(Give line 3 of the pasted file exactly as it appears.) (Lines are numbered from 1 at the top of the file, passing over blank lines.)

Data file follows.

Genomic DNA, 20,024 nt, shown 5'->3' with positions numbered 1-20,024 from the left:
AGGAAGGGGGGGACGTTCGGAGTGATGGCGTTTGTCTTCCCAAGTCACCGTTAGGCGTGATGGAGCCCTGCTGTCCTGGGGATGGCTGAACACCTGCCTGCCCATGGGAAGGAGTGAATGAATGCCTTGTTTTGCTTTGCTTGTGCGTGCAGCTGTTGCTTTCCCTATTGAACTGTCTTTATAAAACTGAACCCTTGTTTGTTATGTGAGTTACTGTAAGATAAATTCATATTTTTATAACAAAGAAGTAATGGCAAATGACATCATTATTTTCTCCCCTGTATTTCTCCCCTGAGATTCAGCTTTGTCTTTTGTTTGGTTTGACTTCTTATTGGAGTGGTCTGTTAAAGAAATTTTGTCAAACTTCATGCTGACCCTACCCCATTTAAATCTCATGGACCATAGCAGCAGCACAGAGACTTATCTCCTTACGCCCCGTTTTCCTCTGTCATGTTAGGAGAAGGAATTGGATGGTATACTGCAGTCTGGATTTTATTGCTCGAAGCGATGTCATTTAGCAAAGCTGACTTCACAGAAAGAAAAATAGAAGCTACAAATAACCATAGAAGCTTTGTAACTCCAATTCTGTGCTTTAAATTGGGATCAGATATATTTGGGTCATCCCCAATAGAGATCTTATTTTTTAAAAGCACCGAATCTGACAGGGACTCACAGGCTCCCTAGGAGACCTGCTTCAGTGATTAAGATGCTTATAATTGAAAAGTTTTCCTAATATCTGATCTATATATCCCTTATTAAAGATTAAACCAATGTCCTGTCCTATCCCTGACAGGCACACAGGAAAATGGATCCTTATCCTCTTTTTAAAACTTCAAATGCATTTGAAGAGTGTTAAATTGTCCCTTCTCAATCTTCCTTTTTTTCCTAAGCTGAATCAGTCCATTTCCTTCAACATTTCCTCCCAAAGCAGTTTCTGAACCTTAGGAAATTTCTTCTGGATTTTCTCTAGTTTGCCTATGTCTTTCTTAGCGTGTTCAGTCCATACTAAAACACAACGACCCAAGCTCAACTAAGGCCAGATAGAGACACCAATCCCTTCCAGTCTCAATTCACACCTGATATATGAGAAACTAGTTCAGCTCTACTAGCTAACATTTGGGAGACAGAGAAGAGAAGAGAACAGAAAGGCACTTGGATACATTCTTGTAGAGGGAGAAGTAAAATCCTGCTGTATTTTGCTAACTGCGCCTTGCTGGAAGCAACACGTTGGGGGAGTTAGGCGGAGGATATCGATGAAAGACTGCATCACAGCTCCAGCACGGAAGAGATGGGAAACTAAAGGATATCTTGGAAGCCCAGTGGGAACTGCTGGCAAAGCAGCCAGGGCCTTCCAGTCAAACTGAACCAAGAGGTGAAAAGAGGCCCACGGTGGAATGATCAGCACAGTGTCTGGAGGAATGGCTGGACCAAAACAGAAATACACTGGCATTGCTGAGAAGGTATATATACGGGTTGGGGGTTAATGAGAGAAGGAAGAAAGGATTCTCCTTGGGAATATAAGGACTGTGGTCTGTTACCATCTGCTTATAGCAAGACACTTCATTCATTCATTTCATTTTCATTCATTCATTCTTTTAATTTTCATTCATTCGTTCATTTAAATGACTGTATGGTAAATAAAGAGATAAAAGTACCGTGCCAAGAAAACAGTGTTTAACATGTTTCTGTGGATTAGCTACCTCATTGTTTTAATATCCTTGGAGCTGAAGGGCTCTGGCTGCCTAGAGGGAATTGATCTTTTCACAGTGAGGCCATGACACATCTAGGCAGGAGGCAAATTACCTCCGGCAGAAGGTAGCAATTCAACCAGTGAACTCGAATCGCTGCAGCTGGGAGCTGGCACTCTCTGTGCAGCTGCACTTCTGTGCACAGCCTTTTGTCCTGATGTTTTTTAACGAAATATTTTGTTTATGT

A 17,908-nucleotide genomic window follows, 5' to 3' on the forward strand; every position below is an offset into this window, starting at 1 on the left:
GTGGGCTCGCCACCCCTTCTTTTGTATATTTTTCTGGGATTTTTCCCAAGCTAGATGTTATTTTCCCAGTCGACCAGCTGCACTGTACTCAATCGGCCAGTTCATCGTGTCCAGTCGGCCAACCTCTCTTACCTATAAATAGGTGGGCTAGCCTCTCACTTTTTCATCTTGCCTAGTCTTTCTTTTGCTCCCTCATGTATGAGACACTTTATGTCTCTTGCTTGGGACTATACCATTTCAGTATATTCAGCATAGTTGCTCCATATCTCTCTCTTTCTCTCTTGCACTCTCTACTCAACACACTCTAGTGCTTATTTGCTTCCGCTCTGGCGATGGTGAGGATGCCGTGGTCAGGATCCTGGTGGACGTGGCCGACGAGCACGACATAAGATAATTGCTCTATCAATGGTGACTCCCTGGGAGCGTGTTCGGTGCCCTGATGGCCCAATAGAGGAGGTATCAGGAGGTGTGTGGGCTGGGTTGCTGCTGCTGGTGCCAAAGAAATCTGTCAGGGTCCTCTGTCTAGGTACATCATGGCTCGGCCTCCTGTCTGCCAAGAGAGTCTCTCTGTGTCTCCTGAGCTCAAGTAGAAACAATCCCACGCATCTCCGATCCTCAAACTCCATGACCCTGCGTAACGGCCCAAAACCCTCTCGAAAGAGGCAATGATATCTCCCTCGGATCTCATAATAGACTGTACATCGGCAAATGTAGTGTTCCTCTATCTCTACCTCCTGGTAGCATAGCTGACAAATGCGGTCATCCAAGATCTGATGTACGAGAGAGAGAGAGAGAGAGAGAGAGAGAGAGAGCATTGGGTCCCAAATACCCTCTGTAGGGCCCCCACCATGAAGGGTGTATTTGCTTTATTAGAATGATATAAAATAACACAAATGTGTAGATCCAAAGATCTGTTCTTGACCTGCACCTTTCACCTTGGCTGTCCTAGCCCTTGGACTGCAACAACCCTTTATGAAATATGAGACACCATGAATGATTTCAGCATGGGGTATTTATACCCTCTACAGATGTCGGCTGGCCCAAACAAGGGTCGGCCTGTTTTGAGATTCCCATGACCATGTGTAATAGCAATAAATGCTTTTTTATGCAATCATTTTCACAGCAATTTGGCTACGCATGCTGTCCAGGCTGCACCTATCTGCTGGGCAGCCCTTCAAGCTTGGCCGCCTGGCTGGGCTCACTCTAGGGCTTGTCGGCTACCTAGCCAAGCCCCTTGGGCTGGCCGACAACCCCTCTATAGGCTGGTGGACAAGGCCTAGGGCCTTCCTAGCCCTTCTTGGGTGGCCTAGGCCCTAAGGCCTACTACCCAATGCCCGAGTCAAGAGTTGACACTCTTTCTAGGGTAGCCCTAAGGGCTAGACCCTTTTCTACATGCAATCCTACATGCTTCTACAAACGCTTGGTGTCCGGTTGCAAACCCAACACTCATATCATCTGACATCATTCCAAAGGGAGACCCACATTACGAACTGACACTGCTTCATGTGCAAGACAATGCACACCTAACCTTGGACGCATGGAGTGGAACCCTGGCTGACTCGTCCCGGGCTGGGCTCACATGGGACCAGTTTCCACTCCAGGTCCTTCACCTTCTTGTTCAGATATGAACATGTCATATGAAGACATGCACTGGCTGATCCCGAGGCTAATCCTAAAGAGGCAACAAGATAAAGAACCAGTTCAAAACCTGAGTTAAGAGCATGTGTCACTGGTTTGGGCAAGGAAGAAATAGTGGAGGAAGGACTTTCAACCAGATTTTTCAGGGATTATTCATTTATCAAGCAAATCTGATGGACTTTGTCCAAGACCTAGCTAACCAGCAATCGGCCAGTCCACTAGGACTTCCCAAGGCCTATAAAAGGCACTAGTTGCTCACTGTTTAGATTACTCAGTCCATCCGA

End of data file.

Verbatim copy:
A 17,908-nucleotide genomic window follows, 5' to 3' on the forward strand; every position below is an offset into this window, starting at 1 on the left: